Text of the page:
Hood River Yacht Club

D ouble D amned R ace

The wind and waves got massive as the fleet reached “The Hatchery” just west of the Hood River event site. This one of the famous wind surfing spots in the Gorge where the current and wind concentrate, making big, standing waves. It did not disappoint! On the Soling I was sailing, we were blasting along with the chicken chute, standing in the boat looking straight up out of the troughs up to the peaks of the waves, 8 to 10 feet over head! The next section of the race after the Hood River bridge, the wind went south and moderated slightly from full 30 knots to around 15-20. This suckered us into putting up the big spinnaker and like always, the wind came right back on. After Mosier, the river starts to narrow and there are many twists and turns, and you must avoid huge barges while you are carefully planning your jibes around massive puffs , rocks, sandbars, and commercial traffic.

As if this was not exciting enough, we had the last part of the gauntlet…Doug’s Beach to The Dalles. Doug’s is another famous wind surfing venue where, again the waves and wind stack up. This was the site for quite few round ups and round downs, many boats went to headsails for this portion. The Narrows entering the Dalles got quite light and shifty, allowing passing lanes. Some boats could carry their kites, while others had to douse and go to headsails. All but three boats finished the 2016 barn burner. The elapsed time winner was be the well sailed Melges 24, shattering the record by over 35 minutes. Once again, the overall handicap winner was Gay Morris and his little Shark 24. It all ended with a well deserved Mexican feast and lots of story telling over the keg of local Full Sail beer. Don’t miss the 10th anniversary next year! by Alex Simanis results: www.hoodriveryachtclub.org photos by Ted Lohr

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Classifieds ad! Plan Ahe2016 October e is deadlin er Septemb 13th.

Get the exposure you need. Get the results you want.

1987 CAPE MUST SEE! 6327GEORGE Seaview36Ave NW There were only approximately 30 CG 36s that were Seattle, WA 98107 completely built by the craftsmen at CG Marine Works. This is one of the finest remaining examples. A twoowner boat with refits in 2007 and 2014. Meticulously Phone (206) 789-7350 maintained, in Bristol condition. This is a true bluewater world cruiser,Fax or will(206) cruise 789-6392 the PAC NW keeping you happy and savannah@48north.com safe. Compliments wherever she is Email moored. All custom built magnificent teak interior. Too many extras to list here. Lying Vancouver, BC. For complete description and more photos please email wse541@gmail.com or call (575) 770-1872. End of season price reduction! $189,000. Now $179,000.

BABA/PANDA 40 Fully equipped for long term cruising. Call for details. (206) 459-2540. 6053

The fabulous hagar RON HOLLAND 3/4 TONNER COLD MOLDED Cold molded western red cedar. Clear coated hull, Awlgrip decks. Fractional rig, rod rigging, new headstay and Harken foil. New engine, 3 cylinder Beta Marine, V drive, 16” Max-prop. new head, no stove. Newer sails, GPL carbon main, #1 AP and Light #3, .5 x 2, .75, 1.5 plus a bunch of older sails. $18,000. Contact Joe at tfhagar@yahoo.com 6069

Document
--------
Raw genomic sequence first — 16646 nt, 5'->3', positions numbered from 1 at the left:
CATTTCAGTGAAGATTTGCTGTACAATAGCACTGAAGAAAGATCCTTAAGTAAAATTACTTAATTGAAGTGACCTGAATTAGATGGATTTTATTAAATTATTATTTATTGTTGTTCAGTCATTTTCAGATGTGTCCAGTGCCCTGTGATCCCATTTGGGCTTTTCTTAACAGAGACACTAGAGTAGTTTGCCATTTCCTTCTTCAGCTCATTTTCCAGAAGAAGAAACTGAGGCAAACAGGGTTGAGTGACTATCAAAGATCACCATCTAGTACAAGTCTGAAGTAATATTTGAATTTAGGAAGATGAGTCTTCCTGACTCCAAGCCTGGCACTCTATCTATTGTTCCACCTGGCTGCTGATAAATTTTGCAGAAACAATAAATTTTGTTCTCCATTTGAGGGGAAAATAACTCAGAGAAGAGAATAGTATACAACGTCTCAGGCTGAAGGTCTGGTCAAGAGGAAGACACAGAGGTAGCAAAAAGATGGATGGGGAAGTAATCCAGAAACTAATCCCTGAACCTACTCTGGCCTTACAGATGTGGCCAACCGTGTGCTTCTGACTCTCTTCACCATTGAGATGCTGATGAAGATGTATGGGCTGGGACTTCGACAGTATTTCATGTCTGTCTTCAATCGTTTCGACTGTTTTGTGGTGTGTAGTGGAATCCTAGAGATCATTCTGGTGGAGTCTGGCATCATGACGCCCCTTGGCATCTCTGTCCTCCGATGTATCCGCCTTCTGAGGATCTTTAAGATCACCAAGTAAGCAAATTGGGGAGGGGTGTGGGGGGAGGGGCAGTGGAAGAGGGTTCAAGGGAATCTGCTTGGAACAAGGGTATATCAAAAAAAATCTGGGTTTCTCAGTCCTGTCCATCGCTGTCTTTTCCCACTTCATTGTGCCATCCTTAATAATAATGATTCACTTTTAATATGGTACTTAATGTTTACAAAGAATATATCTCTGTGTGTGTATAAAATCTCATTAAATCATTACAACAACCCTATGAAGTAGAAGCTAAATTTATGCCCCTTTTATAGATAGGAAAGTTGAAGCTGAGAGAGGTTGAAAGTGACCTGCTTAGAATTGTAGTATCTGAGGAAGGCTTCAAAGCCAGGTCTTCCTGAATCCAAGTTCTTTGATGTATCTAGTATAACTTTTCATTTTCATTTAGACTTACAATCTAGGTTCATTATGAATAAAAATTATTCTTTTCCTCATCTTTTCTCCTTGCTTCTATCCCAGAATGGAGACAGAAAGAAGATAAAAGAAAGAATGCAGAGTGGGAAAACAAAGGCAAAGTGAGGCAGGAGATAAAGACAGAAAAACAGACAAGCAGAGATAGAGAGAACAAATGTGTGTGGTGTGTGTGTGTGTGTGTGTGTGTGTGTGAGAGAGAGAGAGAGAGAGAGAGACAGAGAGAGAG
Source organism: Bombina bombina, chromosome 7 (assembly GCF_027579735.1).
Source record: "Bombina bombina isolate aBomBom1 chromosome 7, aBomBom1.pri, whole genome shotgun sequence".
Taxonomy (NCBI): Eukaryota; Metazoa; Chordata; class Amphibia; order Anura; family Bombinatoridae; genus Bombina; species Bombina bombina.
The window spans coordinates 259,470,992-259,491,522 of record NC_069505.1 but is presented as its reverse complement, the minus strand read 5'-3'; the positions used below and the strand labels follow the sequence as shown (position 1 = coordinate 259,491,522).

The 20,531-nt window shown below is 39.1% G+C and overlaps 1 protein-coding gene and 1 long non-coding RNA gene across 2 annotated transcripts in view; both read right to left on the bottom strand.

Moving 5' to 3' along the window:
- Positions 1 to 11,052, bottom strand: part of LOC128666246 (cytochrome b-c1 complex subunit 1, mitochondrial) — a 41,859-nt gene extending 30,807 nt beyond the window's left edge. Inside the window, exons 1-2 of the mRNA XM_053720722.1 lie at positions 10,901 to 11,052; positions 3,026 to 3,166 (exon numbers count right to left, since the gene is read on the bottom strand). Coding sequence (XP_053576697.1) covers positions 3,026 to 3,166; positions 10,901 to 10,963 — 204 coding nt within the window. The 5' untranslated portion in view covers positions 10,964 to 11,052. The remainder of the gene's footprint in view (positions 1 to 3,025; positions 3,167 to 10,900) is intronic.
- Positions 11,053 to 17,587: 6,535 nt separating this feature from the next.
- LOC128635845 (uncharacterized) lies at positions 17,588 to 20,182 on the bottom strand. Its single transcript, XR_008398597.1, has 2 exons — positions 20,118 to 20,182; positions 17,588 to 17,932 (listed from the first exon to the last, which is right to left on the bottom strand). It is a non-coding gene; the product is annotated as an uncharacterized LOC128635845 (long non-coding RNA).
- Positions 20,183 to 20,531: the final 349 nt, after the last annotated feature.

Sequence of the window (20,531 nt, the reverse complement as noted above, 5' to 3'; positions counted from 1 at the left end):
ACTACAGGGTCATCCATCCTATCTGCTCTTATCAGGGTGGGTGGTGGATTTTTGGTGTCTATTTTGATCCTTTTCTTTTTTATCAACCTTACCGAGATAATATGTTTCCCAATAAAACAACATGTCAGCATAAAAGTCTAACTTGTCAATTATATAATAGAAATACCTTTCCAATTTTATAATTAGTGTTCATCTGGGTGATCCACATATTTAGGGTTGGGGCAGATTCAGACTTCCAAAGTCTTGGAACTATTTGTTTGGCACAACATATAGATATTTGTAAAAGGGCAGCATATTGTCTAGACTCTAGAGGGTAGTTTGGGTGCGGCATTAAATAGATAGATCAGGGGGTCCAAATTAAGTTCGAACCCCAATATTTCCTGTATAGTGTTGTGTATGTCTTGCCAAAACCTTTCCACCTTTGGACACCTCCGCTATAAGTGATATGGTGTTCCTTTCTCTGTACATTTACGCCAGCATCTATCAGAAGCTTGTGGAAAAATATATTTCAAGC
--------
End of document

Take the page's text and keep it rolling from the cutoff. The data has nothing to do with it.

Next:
5793

TAYANA 1977

Beautiful 37’ cutter designed by Robert Perry, built to top quality standards; you’ll find these fine yachts all over the world. Interior woodwork in fine condition. Quarter berth, pull-out stbd. settee double berth, convertible salon table, full sized V-berth forward. Sigmar diesel furnace, too. Perkins 4 cyl. diesel with 650 hours. Roller furling. New paint, varnish last summer, nonskid reapplied to decks and all mech. systems check out just fine. If you’ve admired these distinctive cutters when you’ve been on the docks in Seattle, you’ll be thrilled to own one … at last. David at 206.225.3360. See photos and specs at: pacificmarine.org

66 3.75 x $40/inch= $150

plus $20/ inch of color= $170

1967 SPENCER 42 Perfect liveaboard / bluewater cruiser. Price reduced. Full keel/cut away forefoot, solid fiberglass hull, deck and hard dodger. No blisters. Mahogany interior with 6.4´ headroom, nice upholstery and lots of storage. Expensive upgrades are done: Propane system (2011), AC wiring/panel (2011), Composting marine head (2011), New standing and running rigging (2012), Mast rewire/lights (2012), Xantrex 2000 inverter (2013), Perkins engine overhaul (2013). GPS, radar, anchor windlass, diesel heater, 3 anchors, full chain and nylon rodes, much more. Sleeps 6. 10´ RIS dinghy. Priced to sell at $39,900. (360) 293-8699 or (360) 202-8014. Email: buyspencer42@gmail.com for info or photos.

KAYAK 36´ BILL GARDEN MOTOR SAILER 1952 50 hp Perkins, radar, 100 gallons fuel, 75 gallons water. Dickinson stove/heater. Sails by Carol Hasse. A rare beauty with Alaska pedigree. Contact Doug at (360) 269-4878. $39,500. 6037

5839

PACIFIC SEACRAFT FLICKA 1986 SLOOP Comes with trailer. $18,000. Inboard Yanmar deisel 9 hp. Call Vince for more information (206) 459-6420 6072

September 2016

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RAIDER SPORT 16´ SAILBOAT Original owner Raider Sport 16´ sailboat. Fully equipped, trailer, outboard motor, many extras, excellent condition, ready to sail. Check online for videos of Raider Sport 16’. Price: $5,600. Please contact by phone, I don’t get texts. Rick, (360) 352-1834. 6024


Fax (206) 789-6392 Email savannah@48north.com

Boats For Sale

Hodgdon Bros Schooner- $89,500